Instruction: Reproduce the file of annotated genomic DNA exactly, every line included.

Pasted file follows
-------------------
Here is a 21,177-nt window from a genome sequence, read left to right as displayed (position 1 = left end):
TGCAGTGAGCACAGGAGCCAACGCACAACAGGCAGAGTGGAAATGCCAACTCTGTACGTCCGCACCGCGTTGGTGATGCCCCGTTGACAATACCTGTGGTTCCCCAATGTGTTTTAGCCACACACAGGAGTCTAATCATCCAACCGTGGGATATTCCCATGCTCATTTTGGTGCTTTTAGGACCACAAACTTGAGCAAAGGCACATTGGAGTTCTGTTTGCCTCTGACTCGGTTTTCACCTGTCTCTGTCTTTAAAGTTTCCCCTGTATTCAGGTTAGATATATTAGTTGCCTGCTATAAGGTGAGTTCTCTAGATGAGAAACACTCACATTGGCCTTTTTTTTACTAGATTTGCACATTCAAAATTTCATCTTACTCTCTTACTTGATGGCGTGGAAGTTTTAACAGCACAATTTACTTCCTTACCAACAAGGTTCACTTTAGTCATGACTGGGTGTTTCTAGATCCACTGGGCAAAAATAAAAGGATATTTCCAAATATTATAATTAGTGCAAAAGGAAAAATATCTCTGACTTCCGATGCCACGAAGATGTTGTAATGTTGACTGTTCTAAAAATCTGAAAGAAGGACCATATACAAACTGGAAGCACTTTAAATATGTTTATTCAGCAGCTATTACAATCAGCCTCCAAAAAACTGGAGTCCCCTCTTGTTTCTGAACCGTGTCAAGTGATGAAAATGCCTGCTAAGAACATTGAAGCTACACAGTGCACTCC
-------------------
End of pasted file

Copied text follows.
Here is a 21,177-nt window from a genome sequence, read left to right as displayed (position 1 = left end):
TGCAGTGAGCACAGGAGCCAACGCACAACAGGCAGAGTGGAAATGCCAACTCTGTACGTCCGCACCGCGTTGGTGATGCCCCGTTGACAATACCTGTGGTTCCCCAATGTGTTTTAGCCACACACAGGAGTCTAATCATCCAACCGTGGGATATTCCCATGCTCATTTTGGTGCTTTTAGGACCACAAACTTGAGCAAAGGCACATTGGAGTTCTGTTTGCCTCTGACTCGGTTTTCACCTGTCTCTGTCTTTAAAGTTTCCCCTGTATTCAGGTTAGATATATTAGTTGCCTGCTATAAGGTGAGTTCTCTAGATGAGAAACACTCACATTGGCCTTTTTTTTACTAGATTTGCACATTCAAAATTTCATCTTACTCTCTTACTTGATGGCGTGGAAGTTTTAACAGCACAATTTACTTCCTTACCAACAAGGTTCACTTTAGTCATGACTGGGTGTTTCTAGATCCACTGGGCAAAAATAAAAGGATATTTCCAAATATTATAATTAGTGCAAAAGGAAAAATATCTCTGACTTCCGATGCCACGAAGATGTTGTAATGTTGACTGTTCTAAAAATCTGAAAGAAGGACCATATACAAACTGGAAGCACTTTAAATATGTTTATTCAGCAGCTATTACAATCAGCCTCCAAAAAACTGGAGTCCCCTCTTGTTTCTGAACCGTGTCAAGTGATGAAAATGCCTGCTAAGAACATTGAAGCTACACAGTGCACTCC